In this exhibition are a number of portraits of various female sitters but not many portraits by lady artists although the curator after whom the Norwood Gallery was named did sit for a female artist.
There were also costumes from the Museums collection by Biba and Laura Ashley amongst others but I decided that I would need to visit this exhibition a second time to study them.
The final exhibition in the Norwood Gallery is The Ladies’ Paradise containing exquisite drawings by the commercial artist Ida Pritchard alongside costume and accessories of the period from the collections. They are of an Edwardian department store fashion as she was employed by Peter Robinson’s of Oxford Street from circa 1906 to 1914. She did not have any artistic training after leaving school she worked for many years as a commercial artist producing images for advertisements which appeared in fashionable publications such as The Queen and The Ladies’ Field.
I was intrigued to learn that Ida and her colleagues worked with live models who would wear the latest fashions and model in the large shop windows, with the illustrators sitting in the windows, sketching them, thus drawing large crowds on the busy pavements outside.
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Such a different way of life and style of dressing, it made feel glad that we know longer are expected to wear such restrictive corsets.

All three exhibitions are worth visiting again and I will go back and spend time studying other parts of them.

4 November 2011

There are only a few days before our first assessment, at least our Creative Research has been moved and is not required for another week.

I have completed two sketchbooks and today I finished my final painting. All this leaves is for me to complete my Contextual Research folder and check that I have enough in my Visual Research one.

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This painting does not have a name but I have added a small amount more and now I think it needs to be left so that I do not over paint it. I have come to the conclusion that applying a colour for the background and then applying the colour on top works better for me than to just keep applying colour as in the last painting that I have been working on.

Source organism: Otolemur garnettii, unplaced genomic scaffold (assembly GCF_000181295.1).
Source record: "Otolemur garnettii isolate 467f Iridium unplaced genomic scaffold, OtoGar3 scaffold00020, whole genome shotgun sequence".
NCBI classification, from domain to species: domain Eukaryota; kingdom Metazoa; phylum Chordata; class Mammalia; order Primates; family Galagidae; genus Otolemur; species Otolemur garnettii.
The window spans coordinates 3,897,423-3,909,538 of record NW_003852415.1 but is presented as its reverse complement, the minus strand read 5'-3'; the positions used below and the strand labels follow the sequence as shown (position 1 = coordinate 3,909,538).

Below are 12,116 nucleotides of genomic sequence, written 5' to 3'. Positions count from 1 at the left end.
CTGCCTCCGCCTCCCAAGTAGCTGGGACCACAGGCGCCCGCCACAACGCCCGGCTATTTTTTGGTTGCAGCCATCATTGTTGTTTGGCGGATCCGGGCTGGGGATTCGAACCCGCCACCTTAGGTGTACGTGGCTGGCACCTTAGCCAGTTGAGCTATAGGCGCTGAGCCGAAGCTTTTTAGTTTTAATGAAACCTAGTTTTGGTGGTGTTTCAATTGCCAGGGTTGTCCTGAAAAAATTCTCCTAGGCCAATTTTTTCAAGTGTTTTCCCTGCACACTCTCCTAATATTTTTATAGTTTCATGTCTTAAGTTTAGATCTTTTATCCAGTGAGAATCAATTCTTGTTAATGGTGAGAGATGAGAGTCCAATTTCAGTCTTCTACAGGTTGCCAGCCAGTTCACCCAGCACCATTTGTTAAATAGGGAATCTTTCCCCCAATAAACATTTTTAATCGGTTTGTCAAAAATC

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I must admit that I prefer the green coming through rather than just applying small pieces of colour to cover the background. To my mind it looks better and adds a bit of reality to the image, not that it is supposed to be a realistic representation of petals.

For this Studio Practice I decided to use petals, rather than the whole flower, as a starting point but whether I continue with this next time or not, I have yet to decide. Perhaps I will be able to make up my mind once they have all been hung on the wall.

This series of paintings have been all about the colour and petals and nothing else. Even if this does not come through, I hope it shows a positive representation which is reminiscent of summer.

 

Reading Week and Exhibition – 31 October 2019

It is Reading Week this week and also I have an exhibition with another student at Colonnade House. I may not have sold any paintings but I have received some very positive feedback.

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The paintings look quite good hanging up on the wall, unfortunately, I ended up capturing my reflection at the same time.

The somehow look different from when I had them up for the assessment but on that occasion they were all hanging in a row.

As I have been in the place for the past two days and will be there again for the next two, I won’t get to see the new exhibition in Worthing Museum and Art Gallery nor will I get to Pallant House to see the new on that starts on 2 November.

There are three on at the moment in Worthing, Sussex Makers which is a range of contemporary art and craft where items are for sale, The Ladies’ Paradise which explores the creation of consumer desire in early 20th century British fashion and the final one is Female Voices which is a celebration of female artists and designers whose work forms part of the museum’s own collection.

Pallant House Gallery has ‘Radical Women: Jessica Dsimorr and her Contemporaries’  another exhibition centering on female art.

I wonder what it is that has drawn both galleries to look at females in art. There is also an exhibition of the work of Artemisia Gentileschi on at present in the National Gallery which I think might be interesting. I would go up if to London if I were not involved this week in my own exhibition along with a fellow student.

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As can be seen in the photograph, her work is on the left and mine are on the right, they do link together as many of her works are about lines just as I have lines in my work. The only difference is Ella basis her work on what she can see under the microscope.

It is only a few weeks before assessment day of my latest studio practice and then the second part of the dissertation has to be finished. A lot to do and not long to do it.

 

 

23 October 2019 – College Open Day

As the college had an open day on Saturday I took the opportunity to come in and do some more painting.

Much to my delight two of my paintings were borrowed and placed on display.  ‘Get Ready to Go’ was in the entrance so that everyone would have to go past it when they entered and left. My other large one was in the refectory.

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‘Variations’ was just propped up at one end but hopefully they will now find a permanent place on the walls of the college.

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As you can see I was very busy as all three items were plain when I started in the morning. The one on white, propped up, will be totally covered and none of the white will be on display but how much more I will add to the one on the green background I have yet to decide.

I need to complete more works on paper and in my second sketchbook so that I should be able to have sufficient for the assessment next month.